• Kaposi’s sarcoma, a rare cancer related to infection with human herpes virus 8. Kaposi’s sarcoma most commonly appears as purple lesions on the skin.

Updated on 21 October 2020

Reasons for updating

  • Change to section 4.8 - Undesirable effects
  • Change to section 10 - Date of revision of the text

Free text change information supplied by the pharmaceutical company

Section 4.8 has been updated to include Kaposi’s sarcoma as an undesirable effect.

Updated on 31 March 2020 Ed-Ptnt

Reasons for updating

  • Add New Doc

Updated on 7 February 2020

Reasons for updating

  • Change to section 4.4 - Special warnings and precautions for use
  • Change to section 4.6 - Pregnancy and lactation
  • Change to section 5.1 - Pharmacodynamic properties
  • Change to section 10 - Date of revision of the text

Free text change information supplied by the pharmaceutical company

Changes to section 4.4 and section 4.6 were of a formatting nature only.

Changes to section 5.1 were as follows:

…..Uvetis

The following paragraph was added:

'Patients who completed Studies UV I and UV II were eligible to enroll in an uncontrolled long-term extension study with an originally planned duration of 78 weeks. Patients were allowed to continue on study medication beyond Week 78 until they had access to adalimumab.'...

the following paragraph has been updated from:

Of the 417 subjects included in the uncontrolled long-term extension of studies UV I and UV II, 46 subjects were regarded ineligible (e.g. developed complications secondary to diabetic retinopathy, due to cataract surgery or vitrectomy) and were excluded from the primary analysis of efficacy. Of the 371 remaining patients, 276 evaluable patients reached 78 weeks of open-label adalimumab treatment. Based on the observed data approach, 222 (80.4​​%) were in quiescence (no active inflammatory lesions, AC cell grade ≤ 0.5+, VH grade ≤ 0.5+) with a concomitant steroid dose ≤ 7.5 mg per day, and 184 (66.7​​%) were in steroid-free quiescence. BCVA was either improved or maintained (< 5 letters deterioration) in 88.4​​% of the eyes at week 78. Among the patients who discontinued the study prior to week 78, 11% discontinued due to adverse events, and 5​​% due to insufficient response to adalimumab treatment.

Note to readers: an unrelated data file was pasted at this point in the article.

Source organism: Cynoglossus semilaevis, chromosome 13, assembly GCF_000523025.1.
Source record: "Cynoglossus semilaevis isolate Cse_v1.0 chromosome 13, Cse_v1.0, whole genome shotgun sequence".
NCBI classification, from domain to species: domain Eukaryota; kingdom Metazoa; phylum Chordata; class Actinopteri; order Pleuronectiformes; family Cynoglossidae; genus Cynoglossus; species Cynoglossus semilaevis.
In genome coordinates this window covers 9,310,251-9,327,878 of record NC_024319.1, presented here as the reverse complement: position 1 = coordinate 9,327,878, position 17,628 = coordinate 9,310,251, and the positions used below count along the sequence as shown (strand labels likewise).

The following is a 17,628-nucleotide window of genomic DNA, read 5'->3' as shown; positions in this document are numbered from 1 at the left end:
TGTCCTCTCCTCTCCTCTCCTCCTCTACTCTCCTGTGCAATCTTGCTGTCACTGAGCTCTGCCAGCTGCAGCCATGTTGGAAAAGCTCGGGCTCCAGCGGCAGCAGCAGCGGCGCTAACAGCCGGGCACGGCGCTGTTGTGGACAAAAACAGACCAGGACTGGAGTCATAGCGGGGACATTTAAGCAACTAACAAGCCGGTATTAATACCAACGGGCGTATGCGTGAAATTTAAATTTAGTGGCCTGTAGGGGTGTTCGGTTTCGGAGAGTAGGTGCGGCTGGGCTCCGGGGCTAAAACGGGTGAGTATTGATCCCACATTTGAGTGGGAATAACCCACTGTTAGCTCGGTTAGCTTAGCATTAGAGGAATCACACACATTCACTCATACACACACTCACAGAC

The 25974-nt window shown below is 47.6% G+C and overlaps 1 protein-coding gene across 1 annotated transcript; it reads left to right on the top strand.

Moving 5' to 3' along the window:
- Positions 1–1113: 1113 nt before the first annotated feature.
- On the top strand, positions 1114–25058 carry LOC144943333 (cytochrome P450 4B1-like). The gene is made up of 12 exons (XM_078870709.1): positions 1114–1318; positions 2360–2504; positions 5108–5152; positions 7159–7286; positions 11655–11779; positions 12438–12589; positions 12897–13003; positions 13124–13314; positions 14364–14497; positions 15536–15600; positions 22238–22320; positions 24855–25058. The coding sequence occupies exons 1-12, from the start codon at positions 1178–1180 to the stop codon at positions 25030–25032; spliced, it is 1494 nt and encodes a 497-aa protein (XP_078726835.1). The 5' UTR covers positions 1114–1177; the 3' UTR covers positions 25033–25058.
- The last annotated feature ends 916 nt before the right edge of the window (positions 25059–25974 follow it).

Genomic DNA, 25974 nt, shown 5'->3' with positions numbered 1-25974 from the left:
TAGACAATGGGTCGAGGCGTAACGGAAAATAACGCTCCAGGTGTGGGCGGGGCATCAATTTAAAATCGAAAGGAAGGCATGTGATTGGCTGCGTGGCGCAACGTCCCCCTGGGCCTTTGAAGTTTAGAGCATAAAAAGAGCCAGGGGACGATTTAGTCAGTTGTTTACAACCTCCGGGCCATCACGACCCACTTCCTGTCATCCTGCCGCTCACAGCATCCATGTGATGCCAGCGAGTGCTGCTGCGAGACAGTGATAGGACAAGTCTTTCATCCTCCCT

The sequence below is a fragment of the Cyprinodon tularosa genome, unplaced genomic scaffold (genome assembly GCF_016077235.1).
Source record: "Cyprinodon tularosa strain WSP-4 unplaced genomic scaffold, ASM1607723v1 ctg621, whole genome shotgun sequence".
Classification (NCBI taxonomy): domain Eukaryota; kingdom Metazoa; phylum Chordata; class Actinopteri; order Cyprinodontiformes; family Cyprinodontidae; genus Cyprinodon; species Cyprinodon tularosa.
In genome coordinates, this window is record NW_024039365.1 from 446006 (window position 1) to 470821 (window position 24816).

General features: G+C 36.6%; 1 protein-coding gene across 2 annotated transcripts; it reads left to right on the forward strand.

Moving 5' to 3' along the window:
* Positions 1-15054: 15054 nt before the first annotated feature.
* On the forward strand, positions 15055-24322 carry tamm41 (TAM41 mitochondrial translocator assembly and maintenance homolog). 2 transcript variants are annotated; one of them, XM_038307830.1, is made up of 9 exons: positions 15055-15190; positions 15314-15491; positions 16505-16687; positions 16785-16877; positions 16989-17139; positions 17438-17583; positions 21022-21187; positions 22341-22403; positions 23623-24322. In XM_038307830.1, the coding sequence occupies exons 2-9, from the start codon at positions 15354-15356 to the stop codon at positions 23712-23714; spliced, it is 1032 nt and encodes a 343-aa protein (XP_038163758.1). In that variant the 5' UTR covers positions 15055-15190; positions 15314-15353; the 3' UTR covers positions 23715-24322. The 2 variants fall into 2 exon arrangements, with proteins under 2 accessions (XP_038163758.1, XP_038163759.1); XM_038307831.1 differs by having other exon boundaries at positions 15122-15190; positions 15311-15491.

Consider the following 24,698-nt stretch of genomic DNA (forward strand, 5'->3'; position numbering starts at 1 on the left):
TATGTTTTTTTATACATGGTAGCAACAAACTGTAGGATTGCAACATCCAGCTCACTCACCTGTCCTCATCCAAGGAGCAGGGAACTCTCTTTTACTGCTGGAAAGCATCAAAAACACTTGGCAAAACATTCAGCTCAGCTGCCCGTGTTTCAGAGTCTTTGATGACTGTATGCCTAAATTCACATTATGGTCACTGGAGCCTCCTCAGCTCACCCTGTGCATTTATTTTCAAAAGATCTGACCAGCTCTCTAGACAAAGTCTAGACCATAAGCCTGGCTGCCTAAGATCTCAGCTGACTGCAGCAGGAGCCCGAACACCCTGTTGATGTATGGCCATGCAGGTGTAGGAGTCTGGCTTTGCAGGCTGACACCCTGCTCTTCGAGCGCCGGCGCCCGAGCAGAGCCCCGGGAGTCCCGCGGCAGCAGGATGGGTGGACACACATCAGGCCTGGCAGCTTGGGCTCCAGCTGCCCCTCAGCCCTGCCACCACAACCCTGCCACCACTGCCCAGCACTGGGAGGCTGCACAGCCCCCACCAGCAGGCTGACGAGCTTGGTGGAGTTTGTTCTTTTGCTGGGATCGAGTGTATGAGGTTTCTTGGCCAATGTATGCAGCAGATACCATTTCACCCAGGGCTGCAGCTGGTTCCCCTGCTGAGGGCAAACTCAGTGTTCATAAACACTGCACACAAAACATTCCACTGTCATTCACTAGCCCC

to:

Of the 424 subjects included in the uncontrolled long-term extension of studies UV I and UV II, 60 subjects were regarded ineligible (e.g. due to deviations or due to complications secondary to diabetic retinopathy, due to cataract surgery or vitrectomy) and were excluded from the primary analysis of efficacy. Of the 364 remaining patients, 269 evaluable patients (74%) reached 78 weeks of open-label adalimumab treatment. Based on the observed data approach, 216 (80.3%) were in quiescence (no active inflammatory lesions, AC cell grade ≤ 0.5+, VH grade ≤ 0.5+) with a concomitant steroid dose ≤ 7.5 mg per day, and 178 (66.2%) were in steroid-free quiescence. BCVA was either improved or maintained (< 5 letters deterioration) in 88.6​​% of the eyes at week 78. Data beyond Week 78 were generally consistent with these results but the number of enrolled subjects declined after this time. Overall, among the patients who discontinued the study, 18% discontinued due to adverse events, and 8​​% due to insufficient response to adalimumab treatment.

Updated on 11 September 2019 PIL

Reasons for updating

  • Change to section 1 - what the product is used for
  • Change to section 3 - dose and frequency

Free text change information supplied by the pharmaceutical company

Reference to Imraldi being only available as a 40mg pre filled syringe and pre filled pen has been deleted, as Imraldi is now available in a 40mg/0.8ml vial presentation and can be administered as a less than full 40mg dose.